The Food and Drug Administration said Friday that bits of steel, rubber and fiber found in vials of drugs used to treat rare enzyme disorders could cause serious adverse health effects for patients.
Despite those problems, the FDA said the products would remain on the market, because there are few alternative treatments.
FDA regulators say doctors should closely inspect vials for particles before injecting them into patients. Doctors should return the product to Genzyme if they suspect contamination, the agency said. Physicians should also watch for potential allergic reactions, blood clots and other problems in patients.
Shares of Genzyme Corp. dropped $4.17, or 7.8 percent, to $49 in afternoon trading.
The FDA announcement is the second case of contamination for the Cambridge, Mass.-based company this year. In June, Genzyme was forced to shut down a key production facility due to viral contamination.
Genzyme did not return repeated calls for comment Friday.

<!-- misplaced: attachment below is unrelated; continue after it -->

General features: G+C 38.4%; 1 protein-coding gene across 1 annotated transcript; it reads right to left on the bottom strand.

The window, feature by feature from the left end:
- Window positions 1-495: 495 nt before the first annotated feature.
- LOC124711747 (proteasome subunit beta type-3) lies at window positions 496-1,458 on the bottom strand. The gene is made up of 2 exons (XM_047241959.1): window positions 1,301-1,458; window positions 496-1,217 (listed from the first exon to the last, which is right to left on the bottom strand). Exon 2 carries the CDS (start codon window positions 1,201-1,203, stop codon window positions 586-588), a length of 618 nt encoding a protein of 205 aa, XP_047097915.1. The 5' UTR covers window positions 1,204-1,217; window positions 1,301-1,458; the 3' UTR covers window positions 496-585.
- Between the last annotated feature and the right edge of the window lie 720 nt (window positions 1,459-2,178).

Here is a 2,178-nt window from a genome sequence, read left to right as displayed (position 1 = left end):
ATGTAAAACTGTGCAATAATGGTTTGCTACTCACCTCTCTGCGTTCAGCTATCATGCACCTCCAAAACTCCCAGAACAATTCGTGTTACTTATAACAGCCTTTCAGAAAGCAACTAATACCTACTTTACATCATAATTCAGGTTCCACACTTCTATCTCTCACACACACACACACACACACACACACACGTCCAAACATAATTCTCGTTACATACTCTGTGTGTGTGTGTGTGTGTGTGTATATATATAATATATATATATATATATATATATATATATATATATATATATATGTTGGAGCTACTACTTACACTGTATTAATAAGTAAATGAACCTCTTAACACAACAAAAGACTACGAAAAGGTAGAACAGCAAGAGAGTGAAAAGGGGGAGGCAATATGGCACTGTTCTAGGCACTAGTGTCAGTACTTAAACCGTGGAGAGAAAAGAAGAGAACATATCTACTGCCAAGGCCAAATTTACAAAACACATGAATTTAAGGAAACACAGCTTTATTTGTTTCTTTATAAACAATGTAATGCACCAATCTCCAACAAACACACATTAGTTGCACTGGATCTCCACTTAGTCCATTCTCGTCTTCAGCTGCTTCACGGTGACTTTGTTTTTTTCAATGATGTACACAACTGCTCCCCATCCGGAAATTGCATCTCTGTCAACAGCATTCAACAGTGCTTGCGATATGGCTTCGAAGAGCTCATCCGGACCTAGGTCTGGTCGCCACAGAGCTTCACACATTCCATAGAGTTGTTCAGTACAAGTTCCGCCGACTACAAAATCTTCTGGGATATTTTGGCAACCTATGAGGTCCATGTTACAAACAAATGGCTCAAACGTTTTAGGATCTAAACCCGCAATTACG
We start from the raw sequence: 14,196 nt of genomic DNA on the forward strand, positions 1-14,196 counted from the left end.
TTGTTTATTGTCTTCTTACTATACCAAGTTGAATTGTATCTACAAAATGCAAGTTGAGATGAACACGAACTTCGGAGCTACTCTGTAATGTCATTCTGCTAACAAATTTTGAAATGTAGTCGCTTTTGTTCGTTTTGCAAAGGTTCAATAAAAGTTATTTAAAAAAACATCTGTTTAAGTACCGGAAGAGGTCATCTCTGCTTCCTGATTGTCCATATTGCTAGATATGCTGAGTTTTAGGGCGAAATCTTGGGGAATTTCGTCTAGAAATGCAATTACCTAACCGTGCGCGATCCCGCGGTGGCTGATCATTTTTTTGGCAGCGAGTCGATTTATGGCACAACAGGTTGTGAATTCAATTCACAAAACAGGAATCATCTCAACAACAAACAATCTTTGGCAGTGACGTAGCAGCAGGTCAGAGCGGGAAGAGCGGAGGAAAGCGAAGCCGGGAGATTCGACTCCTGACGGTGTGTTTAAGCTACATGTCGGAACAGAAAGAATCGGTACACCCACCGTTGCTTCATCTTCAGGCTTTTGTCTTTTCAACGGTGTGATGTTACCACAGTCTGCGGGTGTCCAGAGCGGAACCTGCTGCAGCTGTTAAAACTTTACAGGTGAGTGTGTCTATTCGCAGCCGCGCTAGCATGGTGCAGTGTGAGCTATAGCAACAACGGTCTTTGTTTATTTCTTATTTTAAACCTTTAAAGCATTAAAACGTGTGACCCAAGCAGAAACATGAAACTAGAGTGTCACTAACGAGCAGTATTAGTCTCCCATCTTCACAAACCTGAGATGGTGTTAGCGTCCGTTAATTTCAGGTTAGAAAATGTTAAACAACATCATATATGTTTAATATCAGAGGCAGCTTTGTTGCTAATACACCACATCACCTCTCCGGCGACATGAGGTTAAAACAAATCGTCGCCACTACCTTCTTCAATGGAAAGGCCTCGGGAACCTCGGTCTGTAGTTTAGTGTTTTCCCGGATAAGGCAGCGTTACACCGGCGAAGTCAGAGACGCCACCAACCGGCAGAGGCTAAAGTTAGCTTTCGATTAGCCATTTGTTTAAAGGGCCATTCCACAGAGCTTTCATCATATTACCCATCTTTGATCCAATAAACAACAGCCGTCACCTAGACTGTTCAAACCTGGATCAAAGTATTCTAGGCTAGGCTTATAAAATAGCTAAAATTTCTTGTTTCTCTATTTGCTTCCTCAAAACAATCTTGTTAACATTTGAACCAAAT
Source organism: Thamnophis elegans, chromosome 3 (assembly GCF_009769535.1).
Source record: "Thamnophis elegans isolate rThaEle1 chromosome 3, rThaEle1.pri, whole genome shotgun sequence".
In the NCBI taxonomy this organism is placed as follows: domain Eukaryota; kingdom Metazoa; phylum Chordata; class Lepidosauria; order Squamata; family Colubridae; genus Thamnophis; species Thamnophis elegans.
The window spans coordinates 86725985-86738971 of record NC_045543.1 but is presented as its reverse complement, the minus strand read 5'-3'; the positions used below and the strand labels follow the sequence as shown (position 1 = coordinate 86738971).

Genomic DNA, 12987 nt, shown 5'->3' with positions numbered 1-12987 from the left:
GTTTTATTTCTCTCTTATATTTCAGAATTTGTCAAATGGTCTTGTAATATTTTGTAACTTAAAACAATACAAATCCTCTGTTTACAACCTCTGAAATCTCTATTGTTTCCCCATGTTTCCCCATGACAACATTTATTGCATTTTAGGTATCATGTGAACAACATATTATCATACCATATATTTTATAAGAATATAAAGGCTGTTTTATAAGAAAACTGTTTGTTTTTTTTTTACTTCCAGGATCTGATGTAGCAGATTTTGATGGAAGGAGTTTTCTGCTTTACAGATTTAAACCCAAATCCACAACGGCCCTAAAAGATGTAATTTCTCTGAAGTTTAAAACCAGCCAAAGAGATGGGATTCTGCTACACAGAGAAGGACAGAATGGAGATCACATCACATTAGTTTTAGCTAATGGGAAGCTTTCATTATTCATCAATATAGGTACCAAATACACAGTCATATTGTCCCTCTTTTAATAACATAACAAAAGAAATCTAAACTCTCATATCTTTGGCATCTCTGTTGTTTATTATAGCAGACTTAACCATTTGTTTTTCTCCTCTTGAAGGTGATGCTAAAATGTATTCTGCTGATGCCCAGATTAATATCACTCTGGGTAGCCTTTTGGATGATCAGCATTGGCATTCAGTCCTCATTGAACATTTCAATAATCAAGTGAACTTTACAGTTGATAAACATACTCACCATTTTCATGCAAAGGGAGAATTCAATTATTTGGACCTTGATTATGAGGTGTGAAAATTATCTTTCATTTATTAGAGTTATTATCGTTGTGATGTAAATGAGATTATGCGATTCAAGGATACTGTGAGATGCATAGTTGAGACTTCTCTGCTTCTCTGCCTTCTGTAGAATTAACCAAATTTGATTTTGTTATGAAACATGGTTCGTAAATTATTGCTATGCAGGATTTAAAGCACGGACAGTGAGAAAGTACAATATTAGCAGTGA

The drugs affected by the latest announcement include: Cerezyme, Fabrazyme, Myozyme, Aldurazyme and Thyrogen. All are manufactured at a biotech plant in Allston Landing, Mass., where FDA regulators are conducting an inspection.
The FDA estimates the contamination only affects about 1 percent of Genzyme's products, and no adverse events have been reported to the government.
The agency said it supports Genzyme's decision to leave the products on the market because the health risks are minor and there are few alternative treatments.
"We have worked continuously with Genzyme to ensure the continued availability of safe and effective products to meet the medical needs of patients with rare medical disorders," said Dr. Jason Woo, FDA's associate director of medical affairs.
Genzyme specializes in biotech drugs to treat rare diseases.
The company's best-selling drug Cerezyme treats Gaucher disease, an enzyme disorder that can result in liver and neurological problems. Its second-best seller Fabrazyme treats an inherited disorder known as Fabry disease, which is caused by the buildup of a particular type of fat in the body's cells.
The two drugs had combined sales of roughly $1.7 billion last year.